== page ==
The story follows two young hopefuls trying to get into Mr. Boris Lermontov’s (Anton Walbrook) stage productions. Miss Victoria Paige (Moira Shearer) is a talented dancer who persistently follows Lermontov and Julian(Marius Goring) is a composer who first meets Boris when complaining that his music was stolen for one of his productions. Both are appeased with little odd jobs for a while, until they are given the chance to rise when Lermontov decides to produce The Red Shoes. Julian is to compose and conduct the music and Victoria is the star dancer. Once The Red Shoes opens, it seems that the two could use their talents anywhere in the world, but when they fall in love, everything could fall to ruin.
To be honest, I never realized a film could be this artsy in 1948. Really, if I hadn’t known, I would’ve guessed this to have been made in the 60’s at least. Thanks to the restoration efforts of Martin Scorsese’s Film Foundation, this film is full of beautiful color with rich bits of red meticulously placed in nearly every scene.
The great achievement of this film is the scene showing The Red Shoes production. At first, it’s beautiful just to watch the stage come to life. Then it is filled with film magic that obviously couldn’t be done in a real theatrical production. We don’t care, the suspension of disbelief is there, and it’s very cool. The whole scene is wonderfully weird, full of color, imagination and a little creepy. There are nightmare inspired masks, shadow hands that stretch across the stage and try to pull the dancing Victoria and creatures that I could only describe as tribal-toilet-paper-mummies. It has to be seen to be believed.
The ballet (and the story) isn’t bogged down in idle dialogue. We understand the plot by images shown and the movement of the music. The image of a bird or waves crashing on rocks says more than entire conversations. The whole film can be summed up, and is obviously foreshadowed, in the interpretation of the stage performance.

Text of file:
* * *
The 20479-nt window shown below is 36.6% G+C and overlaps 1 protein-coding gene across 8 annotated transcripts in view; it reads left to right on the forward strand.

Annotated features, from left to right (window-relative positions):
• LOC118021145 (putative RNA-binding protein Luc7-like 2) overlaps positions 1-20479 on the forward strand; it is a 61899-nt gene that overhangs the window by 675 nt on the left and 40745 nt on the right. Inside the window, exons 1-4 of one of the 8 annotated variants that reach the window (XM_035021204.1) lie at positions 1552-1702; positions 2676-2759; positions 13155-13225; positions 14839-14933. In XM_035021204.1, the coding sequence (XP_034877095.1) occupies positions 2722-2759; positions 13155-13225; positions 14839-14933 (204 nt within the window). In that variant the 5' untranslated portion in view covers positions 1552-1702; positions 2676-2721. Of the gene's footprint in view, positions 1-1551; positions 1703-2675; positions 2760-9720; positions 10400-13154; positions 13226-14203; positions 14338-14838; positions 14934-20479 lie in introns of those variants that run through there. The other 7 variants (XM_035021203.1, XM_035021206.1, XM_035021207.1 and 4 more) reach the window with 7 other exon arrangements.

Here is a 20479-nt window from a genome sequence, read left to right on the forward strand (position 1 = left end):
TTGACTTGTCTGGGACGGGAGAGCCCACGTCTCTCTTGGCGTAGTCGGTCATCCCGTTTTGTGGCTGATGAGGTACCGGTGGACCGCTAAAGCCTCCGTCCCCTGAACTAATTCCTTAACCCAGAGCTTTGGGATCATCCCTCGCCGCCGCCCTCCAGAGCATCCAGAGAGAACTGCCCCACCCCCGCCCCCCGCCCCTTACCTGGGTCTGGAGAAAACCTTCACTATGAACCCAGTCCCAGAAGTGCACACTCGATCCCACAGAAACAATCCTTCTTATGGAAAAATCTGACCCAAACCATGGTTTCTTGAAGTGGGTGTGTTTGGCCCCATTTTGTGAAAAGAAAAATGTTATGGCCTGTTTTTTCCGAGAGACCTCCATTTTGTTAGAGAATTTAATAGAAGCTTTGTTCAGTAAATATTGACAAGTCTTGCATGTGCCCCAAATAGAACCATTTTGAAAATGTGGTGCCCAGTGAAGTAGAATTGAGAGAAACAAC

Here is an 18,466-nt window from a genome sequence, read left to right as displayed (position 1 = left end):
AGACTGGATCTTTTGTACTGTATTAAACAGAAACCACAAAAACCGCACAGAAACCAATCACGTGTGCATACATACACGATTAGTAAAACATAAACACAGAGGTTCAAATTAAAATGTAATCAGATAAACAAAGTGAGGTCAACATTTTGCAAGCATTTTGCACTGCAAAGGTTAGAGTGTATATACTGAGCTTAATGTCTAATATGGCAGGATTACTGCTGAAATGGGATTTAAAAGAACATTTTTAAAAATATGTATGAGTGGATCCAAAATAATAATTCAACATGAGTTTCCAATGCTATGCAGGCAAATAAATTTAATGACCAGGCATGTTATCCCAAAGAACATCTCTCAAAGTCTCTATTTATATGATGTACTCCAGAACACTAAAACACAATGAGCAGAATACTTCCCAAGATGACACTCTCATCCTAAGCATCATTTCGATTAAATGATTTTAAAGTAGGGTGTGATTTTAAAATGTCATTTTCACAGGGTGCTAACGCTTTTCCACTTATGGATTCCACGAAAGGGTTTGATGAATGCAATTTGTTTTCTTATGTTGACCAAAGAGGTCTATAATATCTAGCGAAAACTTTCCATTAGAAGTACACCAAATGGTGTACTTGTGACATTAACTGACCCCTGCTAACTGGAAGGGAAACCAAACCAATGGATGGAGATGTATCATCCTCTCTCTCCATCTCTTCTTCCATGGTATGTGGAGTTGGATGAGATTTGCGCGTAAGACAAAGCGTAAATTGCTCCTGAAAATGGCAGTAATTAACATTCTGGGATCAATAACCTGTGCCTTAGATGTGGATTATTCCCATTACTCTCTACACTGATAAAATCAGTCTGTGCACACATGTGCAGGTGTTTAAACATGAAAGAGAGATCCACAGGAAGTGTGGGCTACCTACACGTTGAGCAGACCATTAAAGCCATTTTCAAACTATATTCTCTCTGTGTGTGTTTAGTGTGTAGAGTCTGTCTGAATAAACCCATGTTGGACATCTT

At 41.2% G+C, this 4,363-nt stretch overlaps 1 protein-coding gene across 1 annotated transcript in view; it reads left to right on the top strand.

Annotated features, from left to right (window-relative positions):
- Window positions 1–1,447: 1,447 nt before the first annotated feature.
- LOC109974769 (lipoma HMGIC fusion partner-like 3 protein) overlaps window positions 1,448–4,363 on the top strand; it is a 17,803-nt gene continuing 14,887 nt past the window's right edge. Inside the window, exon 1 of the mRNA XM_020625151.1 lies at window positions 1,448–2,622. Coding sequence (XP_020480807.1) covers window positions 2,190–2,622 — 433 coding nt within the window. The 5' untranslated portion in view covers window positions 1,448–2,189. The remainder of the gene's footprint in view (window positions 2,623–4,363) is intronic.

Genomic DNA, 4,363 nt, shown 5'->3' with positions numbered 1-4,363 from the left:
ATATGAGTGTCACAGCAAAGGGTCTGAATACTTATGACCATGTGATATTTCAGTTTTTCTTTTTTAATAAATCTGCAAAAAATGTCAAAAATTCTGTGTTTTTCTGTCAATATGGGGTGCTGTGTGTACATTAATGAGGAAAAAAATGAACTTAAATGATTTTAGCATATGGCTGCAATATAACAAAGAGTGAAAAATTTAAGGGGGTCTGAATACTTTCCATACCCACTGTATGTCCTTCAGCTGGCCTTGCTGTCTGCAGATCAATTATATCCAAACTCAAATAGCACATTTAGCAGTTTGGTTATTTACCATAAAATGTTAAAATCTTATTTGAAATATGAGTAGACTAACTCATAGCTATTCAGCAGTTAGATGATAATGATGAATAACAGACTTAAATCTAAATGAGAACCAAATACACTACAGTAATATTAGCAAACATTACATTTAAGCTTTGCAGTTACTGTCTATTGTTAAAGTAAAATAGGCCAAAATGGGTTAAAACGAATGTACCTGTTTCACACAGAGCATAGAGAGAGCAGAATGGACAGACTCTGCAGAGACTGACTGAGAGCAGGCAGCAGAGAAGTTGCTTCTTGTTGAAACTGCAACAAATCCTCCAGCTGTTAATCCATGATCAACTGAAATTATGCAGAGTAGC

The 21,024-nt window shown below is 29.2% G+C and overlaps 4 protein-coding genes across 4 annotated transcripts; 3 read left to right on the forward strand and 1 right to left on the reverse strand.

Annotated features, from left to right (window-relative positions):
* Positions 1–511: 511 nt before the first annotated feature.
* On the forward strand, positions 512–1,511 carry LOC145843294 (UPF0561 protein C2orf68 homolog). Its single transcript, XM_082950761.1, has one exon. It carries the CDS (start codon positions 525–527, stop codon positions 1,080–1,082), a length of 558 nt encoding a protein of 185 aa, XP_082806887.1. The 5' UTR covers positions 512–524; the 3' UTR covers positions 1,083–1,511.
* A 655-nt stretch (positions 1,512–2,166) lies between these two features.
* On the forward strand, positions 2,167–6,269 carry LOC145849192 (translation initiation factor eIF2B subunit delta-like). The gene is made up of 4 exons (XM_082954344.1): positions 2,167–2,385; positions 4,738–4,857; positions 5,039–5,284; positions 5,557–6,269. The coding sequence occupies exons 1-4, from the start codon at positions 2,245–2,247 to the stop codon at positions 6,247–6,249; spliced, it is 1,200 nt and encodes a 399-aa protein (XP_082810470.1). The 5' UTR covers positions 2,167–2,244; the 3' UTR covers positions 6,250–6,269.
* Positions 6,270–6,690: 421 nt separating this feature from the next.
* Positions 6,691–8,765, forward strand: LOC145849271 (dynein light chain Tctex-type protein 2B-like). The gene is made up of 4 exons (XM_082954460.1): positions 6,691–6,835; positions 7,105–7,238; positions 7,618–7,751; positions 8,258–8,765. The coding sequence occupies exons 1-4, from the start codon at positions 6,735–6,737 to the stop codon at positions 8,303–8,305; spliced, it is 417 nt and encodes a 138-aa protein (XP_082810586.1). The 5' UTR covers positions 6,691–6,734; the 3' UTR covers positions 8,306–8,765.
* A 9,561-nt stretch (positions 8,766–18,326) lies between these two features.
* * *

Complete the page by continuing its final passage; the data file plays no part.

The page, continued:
I don’t believe this film should be remade; it’s perfect as it is, but the only one who could ever tackle this project right would be Tim Burton. At times, the film has his same sense of style and colorful oddity. No doubt, he would cast Johnny Depp as both Julian and the shoemaker and turn ballet into something macabre. Scorsesse has restored this beautiful gem to be enjoyed, not remade, so let’s enjoy it and pray no one gets any funny ideas.
If you’re not sure if you would like this film (it’s not for everyone), I recommend it for anyone who enjoys ballet, color, dance, music, theater or love. For those of you really into gray people standing still in near silence and hating everything…well good luck to you.
“You cannot have it both ways. A dancer who relies upon the doubtful comforts of human love can never be a great dancer. Never.”
***For me, The Red Shoes is an obvious winner for 1948, though it was Hamlet that won the Oscar and I’d guess that the average viewers would be split between Shoes and Treasure of the Sierra Madre.***